But don't expect the good news to remain.
Inflation in Britain has fallen to a 20-month low in the last month thanks to the biggest monthly fall in fuel prices since 2015.
Official data showed that consumer prices rose at an annual rate of 2.3 percent, which is the slowest since March of last year, and down from 2.4 percent in October. A Reuters poll of economists showed that the decrease was was in line with the median financial forecast.
"Lower inflation might bring some temporary Christmas cheer, but there is little to be jolly about," said Alistair Wilson, head of retail strategy at Zurich Insurance Group.
While us motorists are sure to be enjoying the drop in fuel prices, the drop of inflation hasn't been positive all round. House prices have been rising at their slowest rate in over five years, and are up just 2.7 percent on the year.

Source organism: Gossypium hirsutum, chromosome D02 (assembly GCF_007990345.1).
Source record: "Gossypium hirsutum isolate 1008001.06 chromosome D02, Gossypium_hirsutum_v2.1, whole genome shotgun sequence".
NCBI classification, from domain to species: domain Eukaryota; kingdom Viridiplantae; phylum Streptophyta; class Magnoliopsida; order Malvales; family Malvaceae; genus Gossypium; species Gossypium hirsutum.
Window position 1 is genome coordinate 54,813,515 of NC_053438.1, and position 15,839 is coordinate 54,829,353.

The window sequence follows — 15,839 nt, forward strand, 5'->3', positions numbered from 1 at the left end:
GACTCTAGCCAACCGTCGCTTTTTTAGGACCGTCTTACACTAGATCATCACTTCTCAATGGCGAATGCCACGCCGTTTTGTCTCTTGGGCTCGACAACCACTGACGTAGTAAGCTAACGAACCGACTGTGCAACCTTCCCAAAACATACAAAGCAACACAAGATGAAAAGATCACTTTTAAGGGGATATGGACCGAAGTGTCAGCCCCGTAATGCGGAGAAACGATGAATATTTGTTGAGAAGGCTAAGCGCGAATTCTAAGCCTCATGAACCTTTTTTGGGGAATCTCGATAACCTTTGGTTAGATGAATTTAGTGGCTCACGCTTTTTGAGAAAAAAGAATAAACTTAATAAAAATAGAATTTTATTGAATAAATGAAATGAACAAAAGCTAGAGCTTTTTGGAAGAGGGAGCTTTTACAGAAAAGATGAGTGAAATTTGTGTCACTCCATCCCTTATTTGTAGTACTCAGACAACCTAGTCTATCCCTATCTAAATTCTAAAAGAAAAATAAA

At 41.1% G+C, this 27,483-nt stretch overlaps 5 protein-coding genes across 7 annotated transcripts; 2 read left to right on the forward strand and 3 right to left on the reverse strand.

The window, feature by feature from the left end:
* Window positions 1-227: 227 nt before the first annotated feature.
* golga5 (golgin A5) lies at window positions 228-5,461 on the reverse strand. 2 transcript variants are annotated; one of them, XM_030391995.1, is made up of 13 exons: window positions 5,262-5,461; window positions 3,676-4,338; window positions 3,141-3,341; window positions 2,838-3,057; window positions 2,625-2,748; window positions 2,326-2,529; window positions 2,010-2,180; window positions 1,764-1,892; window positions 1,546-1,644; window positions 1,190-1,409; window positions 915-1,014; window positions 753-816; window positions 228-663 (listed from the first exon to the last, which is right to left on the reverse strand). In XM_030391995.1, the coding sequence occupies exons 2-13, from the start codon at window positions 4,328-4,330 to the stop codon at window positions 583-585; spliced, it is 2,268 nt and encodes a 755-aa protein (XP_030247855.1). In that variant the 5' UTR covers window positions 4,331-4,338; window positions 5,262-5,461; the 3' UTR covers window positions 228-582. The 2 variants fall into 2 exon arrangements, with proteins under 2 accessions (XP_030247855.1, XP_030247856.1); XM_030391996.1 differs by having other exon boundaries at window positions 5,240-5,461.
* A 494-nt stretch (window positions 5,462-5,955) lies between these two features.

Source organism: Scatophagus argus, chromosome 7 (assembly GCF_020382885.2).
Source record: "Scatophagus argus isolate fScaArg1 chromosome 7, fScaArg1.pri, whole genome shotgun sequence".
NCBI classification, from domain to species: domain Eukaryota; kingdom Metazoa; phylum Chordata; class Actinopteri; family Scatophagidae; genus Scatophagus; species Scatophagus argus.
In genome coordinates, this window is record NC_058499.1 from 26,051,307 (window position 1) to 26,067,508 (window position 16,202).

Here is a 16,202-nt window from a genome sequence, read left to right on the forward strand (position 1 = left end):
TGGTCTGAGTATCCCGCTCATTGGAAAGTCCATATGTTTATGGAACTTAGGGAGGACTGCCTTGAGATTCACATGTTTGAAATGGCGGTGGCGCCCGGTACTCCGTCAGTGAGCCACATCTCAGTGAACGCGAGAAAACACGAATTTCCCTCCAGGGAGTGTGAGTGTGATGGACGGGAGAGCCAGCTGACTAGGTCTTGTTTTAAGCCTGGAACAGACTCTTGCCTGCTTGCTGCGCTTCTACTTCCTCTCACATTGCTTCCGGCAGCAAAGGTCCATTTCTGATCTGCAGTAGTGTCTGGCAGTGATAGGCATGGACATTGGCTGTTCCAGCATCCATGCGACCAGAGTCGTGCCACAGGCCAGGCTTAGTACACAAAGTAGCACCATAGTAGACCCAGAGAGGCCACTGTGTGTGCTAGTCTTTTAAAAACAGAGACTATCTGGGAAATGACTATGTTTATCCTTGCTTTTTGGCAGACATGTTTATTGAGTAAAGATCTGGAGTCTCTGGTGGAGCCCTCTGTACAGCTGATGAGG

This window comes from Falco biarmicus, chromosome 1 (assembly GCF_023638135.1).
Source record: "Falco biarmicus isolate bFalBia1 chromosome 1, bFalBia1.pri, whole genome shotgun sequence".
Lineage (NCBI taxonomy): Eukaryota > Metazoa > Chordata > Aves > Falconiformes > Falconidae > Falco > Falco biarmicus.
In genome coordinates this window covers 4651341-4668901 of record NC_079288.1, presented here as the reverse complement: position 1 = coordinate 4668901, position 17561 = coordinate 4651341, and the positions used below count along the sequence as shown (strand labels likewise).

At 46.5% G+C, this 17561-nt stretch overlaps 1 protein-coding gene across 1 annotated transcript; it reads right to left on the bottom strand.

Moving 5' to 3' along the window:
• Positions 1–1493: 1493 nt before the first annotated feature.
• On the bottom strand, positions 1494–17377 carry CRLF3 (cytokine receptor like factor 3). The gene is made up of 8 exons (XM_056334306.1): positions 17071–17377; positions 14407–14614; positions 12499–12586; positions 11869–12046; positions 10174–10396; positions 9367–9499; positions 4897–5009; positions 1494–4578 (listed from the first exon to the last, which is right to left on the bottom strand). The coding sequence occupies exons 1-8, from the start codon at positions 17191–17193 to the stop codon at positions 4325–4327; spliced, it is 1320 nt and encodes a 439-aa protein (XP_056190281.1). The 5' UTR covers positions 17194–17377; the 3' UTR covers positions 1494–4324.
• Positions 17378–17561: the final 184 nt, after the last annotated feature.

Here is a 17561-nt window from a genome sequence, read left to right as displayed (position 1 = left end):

Samuel Tombs, an economist with Pantheon Macroeconomics,revealed that inflation is likely to fall below the Bank of England’s two percent target in the new year, with an average of 1.8 percent expected across 2019.
Brexit doubts and the fall in the value of the Sterling are likely to slow inflation declines further. Since the Brexit referendum in June 2016 the Sterling has dropped more than 10 percent against the Dollar and Euro, and consumer spending has reportedly dropped in recent months too, although wages in the UK have grown at their fastest for 10 years.
With the possibility of a 'no-deal' Brexit looming, Britain's economic growth in 2019 could be at its lowest since Britain was in recession a decade ago.